A lot or a little?
The parents' guide to what's in this movie.
What parents need to know
Parents need to know that there's some unsportsmanlike conduct and lots of skimpy outfits. Whittier breaks into the school pool after hours with a boy she barely knows. There's a gay male character, but the only kissing is between the main character and her boyfriend. The main characters have their integrity tested, but come through with flying colors. In other words, there's very little here to worry parents.
- Parents say
- Kids say
What's the story?
Whittier Smith is back for a second round of cheers and challenges in BRING IT ON AGAIN. Former rivals and now best friends Whittier (Anne Judson-Yager) and Monica (Faune A. Chambers) begin college and land spots on the school's championship varsity cheerleading squad. But Whittier must make a tough decision when her drive to win forces her to choose between Monica and her boyfriend, or being the next head cheerleader. In a move that would make any mom proud and any girl more confident, she quits the squad and she and Monica form their own rag-tag team outcast club members: the drama geeks, the "neo-modern ballet" dancers, and the karate kids. To keep their teams afloat, they must win Nationals. But can they beat the varsity squad and its monomaniacal head cheerleader Tina (Bree Turner)?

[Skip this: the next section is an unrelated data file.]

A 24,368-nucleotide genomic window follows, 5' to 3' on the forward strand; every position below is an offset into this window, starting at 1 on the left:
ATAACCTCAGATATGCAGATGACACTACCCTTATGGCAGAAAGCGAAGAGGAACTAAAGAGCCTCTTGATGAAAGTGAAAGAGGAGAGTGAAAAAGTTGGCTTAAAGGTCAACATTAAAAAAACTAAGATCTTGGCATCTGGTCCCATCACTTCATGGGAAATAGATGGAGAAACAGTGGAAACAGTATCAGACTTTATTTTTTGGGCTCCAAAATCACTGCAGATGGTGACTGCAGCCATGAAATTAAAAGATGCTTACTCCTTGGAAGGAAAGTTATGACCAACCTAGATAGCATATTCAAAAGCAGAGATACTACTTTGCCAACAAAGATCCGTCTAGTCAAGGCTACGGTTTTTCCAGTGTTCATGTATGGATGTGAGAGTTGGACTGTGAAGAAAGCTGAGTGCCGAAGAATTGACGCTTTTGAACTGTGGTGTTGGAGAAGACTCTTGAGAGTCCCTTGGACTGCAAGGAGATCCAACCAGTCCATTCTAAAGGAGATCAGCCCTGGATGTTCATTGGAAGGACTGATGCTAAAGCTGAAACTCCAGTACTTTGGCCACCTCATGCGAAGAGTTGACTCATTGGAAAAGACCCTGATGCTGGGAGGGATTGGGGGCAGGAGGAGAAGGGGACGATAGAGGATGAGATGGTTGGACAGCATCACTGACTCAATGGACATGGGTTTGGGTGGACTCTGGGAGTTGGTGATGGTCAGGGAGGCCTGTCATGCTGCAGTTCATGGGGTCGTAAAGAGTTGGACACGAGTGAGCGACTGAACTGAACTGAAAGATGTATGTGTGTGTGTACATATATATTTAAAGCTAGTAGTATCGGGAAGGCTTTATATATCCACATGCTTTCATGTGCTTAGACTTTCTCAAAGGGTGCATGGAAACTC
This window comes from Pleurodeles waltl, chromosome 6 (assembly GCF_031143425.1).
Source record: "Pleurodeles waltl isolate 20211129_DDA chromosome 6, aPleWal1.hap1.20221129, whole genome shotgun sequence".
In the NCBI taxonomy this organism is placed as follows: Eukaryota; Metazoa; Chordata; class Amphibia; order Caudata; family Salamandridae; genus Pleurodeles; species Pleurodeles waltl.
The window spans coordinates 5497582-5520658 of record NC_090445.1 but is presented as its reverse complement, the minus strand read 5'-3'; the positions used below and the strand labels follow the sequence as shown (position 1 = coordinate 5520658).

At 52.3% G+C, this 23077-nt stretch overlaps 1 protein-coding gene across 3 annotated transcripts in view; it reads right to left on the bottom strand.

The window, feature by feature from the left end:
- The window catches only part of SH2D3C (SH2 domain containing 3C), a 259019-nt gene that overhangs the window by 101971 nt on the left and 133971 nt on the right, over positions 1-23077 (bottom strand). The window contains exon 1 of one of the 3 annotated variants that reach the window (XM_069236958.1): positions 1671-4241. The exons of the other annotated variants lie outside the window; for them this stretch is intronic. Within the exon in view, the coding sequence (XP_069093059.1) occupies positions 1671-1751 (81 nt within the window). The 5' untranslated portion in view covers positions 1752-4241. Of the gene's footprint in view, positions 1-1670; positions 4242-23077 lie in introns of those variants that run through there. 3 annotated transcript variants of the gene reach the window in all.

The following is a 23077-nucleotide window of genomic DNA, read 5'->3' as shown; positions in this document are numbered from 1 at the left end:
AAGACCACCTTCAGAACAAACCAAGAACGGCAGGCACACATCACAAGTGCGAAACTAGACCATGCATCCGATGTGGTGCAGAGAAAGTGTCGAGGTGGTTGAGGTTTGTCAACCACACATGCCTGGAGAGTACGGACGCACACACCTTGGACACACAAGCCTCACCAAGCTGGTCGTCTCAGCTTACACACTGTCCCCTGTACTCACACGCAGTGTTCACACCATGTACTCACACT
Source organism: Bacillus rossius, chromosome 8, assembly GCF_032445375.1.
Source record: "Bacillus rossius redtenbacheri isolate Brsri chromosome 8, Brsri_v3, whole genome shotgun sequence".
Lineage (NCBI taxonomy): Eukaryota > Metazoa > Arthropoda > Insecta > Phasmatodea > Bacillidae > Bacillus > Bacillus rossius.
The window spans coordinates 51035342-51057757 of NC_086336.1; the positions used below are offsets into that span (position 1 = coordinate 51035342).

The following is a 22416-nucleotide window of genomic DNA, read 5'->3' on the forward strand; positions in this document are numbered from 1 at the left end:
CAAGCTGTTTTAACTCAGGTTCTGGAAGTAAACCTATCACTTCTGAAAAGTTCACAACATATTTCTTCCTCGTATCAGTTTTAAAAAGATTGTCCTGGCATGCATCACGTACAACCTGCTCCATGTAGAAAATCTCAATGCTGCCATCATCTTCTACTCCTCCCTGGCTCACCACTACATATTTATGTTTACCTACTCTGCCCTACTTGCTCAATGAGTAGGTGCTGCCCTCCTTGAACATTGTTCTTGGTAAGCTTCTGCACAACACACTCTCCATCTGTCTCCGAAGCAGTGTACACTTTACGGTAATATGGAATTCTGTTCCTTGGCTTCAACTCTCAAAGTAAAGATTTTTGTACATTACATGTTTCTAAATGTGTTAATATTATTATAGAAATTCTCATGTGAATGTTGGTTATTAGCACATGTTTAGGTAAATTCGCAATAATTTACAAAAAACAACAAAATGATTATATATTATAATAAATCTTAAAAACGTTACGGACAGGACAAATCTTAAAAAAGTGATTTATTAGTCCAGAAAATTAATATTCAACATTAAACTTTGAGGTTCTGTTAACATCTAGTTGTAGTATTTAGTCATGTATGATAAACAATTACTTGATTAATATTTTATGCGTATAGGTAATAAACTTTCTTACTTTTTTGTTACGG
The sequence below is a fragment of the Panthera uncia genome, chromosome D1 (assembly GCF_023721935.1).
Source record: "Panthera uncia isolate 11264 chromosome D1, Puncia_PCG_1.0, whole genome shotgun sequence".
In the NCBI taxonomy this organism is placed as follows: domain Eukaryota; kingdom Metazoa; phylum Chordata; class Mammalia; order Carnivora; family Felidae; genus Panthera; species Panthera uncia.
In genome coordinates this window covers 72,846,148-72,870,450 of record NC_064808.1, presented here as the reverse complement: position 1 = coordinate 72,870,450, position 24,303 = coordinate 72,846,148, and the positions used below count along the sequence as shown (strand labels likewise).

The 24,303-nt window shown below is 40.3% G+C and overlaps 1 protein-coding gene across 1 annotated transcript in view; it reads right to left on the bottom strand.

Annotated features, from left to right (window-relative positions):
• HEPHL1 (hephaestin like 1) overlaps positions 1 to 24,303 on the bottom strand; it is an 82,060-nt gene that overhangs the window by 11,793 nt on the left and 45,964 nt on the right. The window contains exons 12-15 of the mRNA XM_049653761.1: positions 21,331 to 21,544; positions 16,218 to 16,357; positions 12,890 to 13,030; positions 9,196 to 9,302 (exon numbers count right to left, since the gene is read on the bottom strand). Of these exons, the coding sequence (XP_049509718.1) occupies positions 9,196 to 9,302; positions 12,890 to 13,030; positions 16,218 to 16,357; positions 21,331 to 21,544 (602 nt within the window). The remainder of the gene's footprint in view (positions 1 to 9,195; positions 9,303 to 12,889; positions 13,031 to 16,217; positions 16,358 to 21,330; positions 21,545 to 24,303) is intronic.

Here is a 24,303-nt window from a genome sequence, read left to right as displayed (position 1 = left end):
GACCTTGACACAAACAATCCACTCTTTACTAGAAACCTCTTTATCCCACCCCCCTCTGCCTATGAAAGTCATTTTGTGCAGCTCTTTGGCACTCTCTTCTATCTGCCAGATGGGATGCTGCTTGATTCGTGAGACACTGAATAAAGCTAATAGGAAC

Is it any good?
Don't let the fact that this movie went straight to video, or the fact that stars of the successful original don't appear in this one, deter you. Bring It On Again has loveable characters, a good moral, and some good fun that will make many teen girls, well, cheer.
While the kids are in college now, the movie seems best aimed at a younger set. Whittier and her boyfriend only kiss and hug; there's little cursing, and the moral is unfailingly positive -- follow your heart and don't forget why you compete. Is this message unique? Absolutely not. But Bring It On Again is still a worthy entry into the growing girls' coming-of-age genre.
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